In the frigid landscape of Yakutia, Russia’s Far East, a group of brave workers endure subzero temperatures to perform the grueling task of ‘vymorozka,’ or ‘freezing out,’ on ships in the snow-covered shipyard. This demanding work can take weeks to complete, with temperatures plummeting as low as minus 50 degrees Celsius (-58 F).
Despite the locals naming ‘vymorozka’ one of the hardest jobs in the world, these workers have a different perspective. Mikhail Klus, a 48-year-old worker, believes that dressing appropriately and adjusting to the extreme conditions make the job bearable. He even likens it to being in a sauna when he takes off his cold-weather gear and enters a heated building.
Performing ‘vymorozka’ requires precision and skill. The workers must be cautious not to cut through the ice too quickly and risk sinking into the water below. Artyom Kovalec, a 22-year-old worker, admits that at times, the extreme cold can lead to negative emotions and a desire to go home, eat, and relax. However, he emphasizes the importance of pushing through and maintaining composure.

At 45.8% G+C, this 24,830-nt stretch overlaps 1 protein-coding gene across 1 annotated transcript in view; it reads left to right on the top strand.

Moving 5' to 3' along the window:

In conclusion, despite its challenging nature and harsh conditions, ‘vymorozka’ is an essential part of life in Yakutia’s shipyard. These workers demonstrate remarkable dedication and resilience by braving subzero temperatures for weeks on end to keep their ships in top condition for summer use.